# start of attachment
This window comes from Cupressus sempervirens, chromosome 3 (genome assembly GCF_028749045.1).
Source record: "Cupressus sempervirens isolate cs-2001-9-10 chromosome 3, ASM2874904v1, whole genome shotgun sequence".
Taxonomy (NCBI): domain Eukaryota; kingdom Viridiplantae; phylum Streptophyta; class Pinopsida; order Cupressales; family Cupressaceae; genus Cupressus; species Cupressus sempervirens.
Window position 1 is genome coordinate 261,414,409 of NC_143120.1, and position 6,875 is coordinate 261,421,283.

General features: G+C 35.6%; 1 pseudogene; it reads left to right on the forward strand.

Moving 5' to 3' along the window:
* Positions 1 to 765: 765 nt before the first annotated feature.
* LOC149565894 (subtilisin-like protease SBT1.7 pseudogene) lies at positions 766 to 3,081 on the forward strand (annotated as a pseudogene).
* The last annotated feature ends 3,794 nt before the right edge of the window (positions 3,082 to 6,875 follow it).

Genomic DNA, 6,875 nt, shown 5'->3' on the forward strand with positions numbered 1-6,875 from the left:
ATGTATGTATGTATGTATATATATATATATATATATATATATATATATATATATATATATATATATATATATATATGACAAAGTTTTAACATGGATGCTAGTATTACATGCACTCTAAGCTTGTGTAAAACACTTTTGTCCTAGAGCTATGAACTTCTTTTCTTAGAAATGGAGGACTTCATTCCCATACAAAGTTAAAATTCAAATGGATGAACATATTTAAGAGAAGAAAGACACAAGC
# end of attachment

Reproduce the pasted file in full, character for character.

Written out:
This window comes from Cupressus sempervirens, chromosome 3 (genome assembly GCF_028749045.1).
Source record: "Cupressus sempervirens isolate cs-2001-9-10 chromosome 3, ASM2874904v1, whole genome shotgun sequence".
Taxonomy (NCBI): domain Eukaryota; kingdom Viridiplantae; phylum Streptophyta; class Pinopsida; order Cupressales; family Cupressaceae; genus Cupressus; species Cupressus sempervirens.
Window position 1 is genome coordinate 261,414,409 of NC_143120.1, and position 6,875 is coordinate 261,421,283.

General features: G+C 35.6%; 1 pseudogene; it reads left to right on the forward strand.

Moving 5' to 3' along the window:
* Positions 1 to 765: 765 nt before the first annotated feature.
* LOC149565894 (subtilisin-like protease SBT1.7 pseudogene) lies at positions 766 to 3,081 on the forward strand (annotated as a pseudogene).
* The last annotated feature ends 3,794 nt before the right edge of the window (positions 3,082 to 6,875 follow it).

Genomic DNA, 6,875 nt, shown 5'->3' on the forward strand with positions numbered 1-6,875 from the left:
ATGTATGTATGTATGTATATATATATATATATATATATATATATATATATATATATATATATATATATATATATATGACAAAGTTTTAACATGGATGCTAGTATTACATGCACTCTAAGCTTGTGTAAAACACTTTTGTCCTAGAGCTATGAACTTCTTTTCTTAGAAATGGAGGACTTCATTCCCATACAAAGTTAAAATTCAAATGGATGAACATATTTAAGAGAAGAAAGACACAAGC